**Next message:**Rakesh Narpat Bhandari: "[OPE-L:4480] Re: Re: Re: Re: Re: Re: what is Volume 1 about?"**Previous message:**Rakesh Narpat Bhandari: "[OPE-L:4478] Re: Re: Re: Rakesh on Luxemburg"**In reply to:**Rakesh Narpat Bhandari: "[OPE-L:4474] Re: adding up theories of price"**Next in thread:**Rakesh Narpat Bhandari: "[OPE-L:4483] adding up theories of price"**Reply:**Rakesh Narpat Bhandari: "[OPE-L:4483] adding up theories of price"**Messages sorted by:**[ date ] [ thread ] [ subject ] [ author ]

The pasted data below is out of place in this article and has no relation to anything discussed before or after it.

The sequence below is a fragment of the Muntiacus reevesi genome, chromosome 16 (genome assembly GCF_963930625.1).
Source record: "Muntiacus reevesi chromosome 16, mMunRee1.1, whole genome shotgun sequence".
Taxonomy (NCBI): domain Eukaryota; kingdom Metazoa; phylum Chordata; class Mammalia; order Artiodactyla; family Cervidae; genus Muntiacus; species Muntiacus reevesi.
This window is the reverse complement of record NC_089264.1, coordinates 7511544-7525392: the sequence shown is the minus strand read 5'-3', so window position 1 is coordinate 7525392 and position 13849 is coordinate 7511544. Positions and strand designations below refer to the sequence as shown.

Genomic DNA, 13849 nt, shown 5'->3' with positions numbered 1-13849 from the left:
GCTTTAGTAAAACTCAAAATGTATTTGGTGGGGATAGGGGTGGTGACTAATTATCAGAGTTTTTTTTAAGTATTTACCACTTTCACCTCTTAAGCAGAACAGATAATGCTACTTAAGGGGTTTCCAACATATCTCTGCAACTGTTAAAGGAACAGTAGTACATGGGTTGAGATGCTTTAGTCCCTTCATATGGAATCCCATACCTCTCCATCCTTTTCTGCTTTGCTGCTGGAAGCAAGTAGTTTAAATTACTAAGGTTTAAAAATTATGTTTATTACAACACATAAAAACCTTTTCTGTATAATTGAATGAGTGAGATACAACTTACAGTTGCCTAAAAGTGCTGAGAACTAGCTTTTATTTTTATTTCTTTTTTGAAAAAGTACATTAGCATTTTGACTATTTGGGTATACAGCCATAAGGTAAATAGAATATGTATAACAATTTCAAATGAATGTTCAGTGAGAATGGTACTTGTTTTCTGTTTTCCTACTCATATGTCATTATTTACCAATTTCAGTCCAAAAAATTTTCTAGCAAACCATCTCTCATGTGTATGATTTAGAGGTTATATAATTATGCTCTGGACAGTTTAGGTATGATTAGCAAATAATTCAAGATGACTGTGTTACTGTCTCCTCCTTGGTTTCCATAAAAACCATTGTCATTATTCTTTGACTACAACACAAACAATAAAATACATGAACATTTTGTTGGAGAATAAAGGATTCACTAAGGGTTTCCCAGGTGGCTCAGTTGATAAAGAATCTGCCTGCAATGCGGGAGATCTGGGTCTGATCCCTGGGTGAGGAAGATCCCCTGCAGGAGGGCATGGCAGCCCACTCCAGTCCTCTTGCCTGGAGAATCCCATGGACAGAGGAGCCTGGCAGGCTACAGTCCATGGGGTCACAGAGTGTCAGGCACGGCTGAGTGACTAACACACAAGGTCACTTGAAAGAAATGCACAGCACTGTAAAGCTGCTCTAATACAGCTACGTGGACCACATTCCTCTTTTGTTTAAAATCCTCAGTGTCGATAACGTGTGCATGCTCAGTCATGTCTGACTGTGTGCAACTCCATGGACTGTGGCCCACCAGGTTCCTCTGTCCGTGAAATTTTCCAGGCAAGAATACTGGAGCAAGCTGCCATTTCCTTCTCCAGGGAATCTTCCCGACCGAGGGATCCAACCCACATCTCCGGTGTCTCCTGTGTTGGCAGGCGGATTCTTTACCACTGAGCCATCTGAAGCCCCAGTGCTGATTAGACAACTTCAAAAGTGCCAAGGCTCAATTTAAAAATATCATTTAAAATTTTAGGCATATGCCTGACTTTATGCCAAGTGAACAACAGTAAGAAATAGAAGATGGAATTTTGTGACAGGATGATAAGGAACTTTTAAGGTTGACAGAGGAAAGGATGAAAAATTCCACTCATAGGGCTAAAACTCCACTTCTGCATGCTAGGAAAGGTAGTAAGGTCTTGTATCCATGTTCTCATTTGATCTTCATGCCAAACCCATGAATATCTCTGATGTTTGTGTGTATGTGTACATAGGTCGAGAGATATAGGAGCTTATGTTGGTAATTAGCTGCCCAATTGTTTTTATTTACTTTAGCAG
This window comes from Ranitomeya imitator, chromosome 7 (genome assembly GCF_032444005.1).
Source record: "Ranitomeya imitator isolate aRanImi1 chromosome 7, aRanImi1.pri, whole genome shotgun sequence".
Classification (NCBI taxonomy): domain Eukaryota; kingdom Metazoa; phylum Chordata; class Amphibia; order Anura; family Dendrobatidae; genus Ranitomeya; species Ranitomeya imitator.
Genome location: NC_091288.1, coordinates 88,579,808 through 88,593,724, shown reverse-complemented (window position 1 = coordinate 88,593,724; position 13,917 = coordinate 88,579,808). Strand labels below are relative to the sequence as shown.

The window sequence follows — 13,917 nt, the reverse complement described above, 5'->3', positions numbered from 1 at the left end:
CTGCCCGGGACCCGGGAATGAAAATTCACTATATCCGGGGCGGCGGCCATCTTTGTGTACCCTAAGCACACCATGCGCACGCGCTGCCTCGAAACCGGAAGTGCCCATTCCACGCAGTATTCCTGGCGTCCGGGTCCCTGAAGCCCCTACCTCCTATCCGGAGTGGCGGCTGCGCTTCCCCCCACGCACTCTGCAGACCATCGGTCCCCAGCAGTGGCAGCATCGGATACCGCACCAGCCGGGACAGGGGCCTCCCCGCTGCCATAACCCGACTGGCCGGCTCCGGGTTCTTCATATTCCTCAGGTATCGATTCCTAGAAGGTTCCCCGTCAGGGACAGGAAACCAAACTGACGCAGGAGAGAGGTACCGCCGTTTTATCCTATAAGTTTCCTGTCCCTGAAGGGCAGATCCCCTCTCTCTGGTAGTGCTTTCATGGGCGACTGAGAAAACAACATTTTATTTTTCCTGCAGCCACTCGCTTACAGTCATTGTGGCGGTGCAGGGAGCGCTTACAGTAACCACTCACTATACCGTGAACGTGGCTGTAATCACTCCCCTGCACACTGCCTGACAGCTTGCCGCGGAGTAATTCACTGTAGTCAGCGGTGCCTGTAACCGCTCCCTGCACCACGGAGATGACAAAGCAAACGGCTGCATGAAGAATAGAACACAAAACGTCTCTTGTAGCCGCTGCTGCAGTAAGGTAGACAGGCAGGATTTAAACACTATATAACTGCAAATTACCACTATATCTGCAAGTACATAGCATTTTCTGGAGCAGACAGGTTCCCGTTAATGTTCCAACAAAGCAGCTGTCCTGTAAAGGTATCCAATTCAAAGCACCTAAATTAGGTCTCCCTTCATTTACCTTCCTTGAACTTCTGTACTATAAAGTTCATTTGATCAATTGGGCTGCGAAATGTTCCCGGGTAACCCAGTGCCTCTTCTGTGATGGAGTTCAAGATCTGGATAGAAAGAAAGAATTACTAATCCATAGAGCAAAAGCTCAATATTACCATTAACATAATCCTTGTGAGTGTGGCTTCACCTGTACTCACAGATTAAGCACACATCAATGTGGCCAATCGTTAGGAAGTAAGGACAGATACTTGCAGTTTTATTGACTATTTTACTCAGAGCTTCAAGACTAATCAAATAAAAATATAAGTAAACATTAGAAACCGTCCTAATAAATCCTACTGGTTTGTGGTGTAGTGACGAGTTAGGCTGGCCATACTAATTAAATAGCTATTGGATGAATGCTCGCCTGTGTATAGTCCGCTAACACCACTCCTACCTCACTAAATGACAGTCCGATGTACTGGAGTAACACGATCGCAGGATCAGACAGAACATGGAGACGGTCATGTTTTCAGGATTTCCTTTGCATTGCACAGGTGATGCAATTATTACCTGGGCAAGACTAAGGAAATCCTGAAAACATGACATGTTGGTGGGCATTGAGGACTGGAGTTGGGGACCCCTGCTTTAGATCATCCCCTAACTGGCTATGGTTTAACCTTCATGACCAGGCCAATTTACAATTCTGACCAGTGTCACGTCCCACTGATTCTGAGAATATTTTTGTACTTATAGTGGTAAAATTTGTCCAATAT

As Marx assumes throughout a constant monetary expression of labor value (see Grossmann), total output whose value remains a fixed magnitude (as it does throughout the transformation exercise) cannot rise in price simply by a change in cost alone. The completed transformation exercise attempts to modify cost price by a transformation of the inputs. If costs change while total value remains constant, prices simply cannot rise, though they do in Sweezy's and Duncan's solutions. But this is ruled out in Marxian theory due to its acceptance of Ricardo's critique of Smith. Therefore, the consequence of a change in cost prices can only be an opposite change in the other component into which total value is resolved: surplus value. It has never made any sense to postulate that the mass of surplus value remain invariant in the transformation. (1) C => k + s If not only C but also the monetary expression of labor value remains constant--as they do in the transformation--then it is impossible for (2) (k+a) + s = C + a {a can be positive or negative) Under both Ricardian and Marxian assumption, this expresses the consequence of a modification of cost price (k + a), the whole point of the completed transformation (3) C => (k + a) + (s-a) The conditions which a successful complete transformation must meet rather are the following: A. the modified sum of surplus value still determines the sum of profits B. the sum of profits still derives entirely from unpaid newly added value by labor This gives the transformation equations which I have proposed. (5) c1 + v1 +s1 = c1 + c2 + c3 (C) (6) c2 + v2 +s2 = v1 + v2 + v3 (V) (7) c3 + v3 +s3 = s1 + s2 + s3 (SVA) (8) (C + V + SVA) - (C + V) = s1 + s2 + s3 the set of transformation equations should then be: (9) (1+r) c1x + v1y = Cx (10) (1+r) c2x + v2y = Vy (11) (1+r) c3x + v3y = r(Cx + Vy) (SVB) (12) (Cx + Vy + SVB) - (Cx + Vy) = r(c1x + v1y) + r(c2x + v2y) + r(c3x + v3y) The invariance condition of course is (13) (C + V + SVA) = (Cx + Vy + SVB), In my equations, x, y and r can be solved; the equations do not overdetermine the system As the total value remains as constant the monetary expression of labor value throughout out the transformation exerise, the sum of prices in both schemes have to be set to equal each other, which is given in (13). There is no other invariance condition allowable on Marxian premises. The mass of surplus value is also set to equal to the sum of branch profits. SVA does not and should not equal SVB as cost prices have been modified. See (1)-(3) There are two equalities indeed but only the one invariance condition which derives from Marxian theory. All the best, Rakesh

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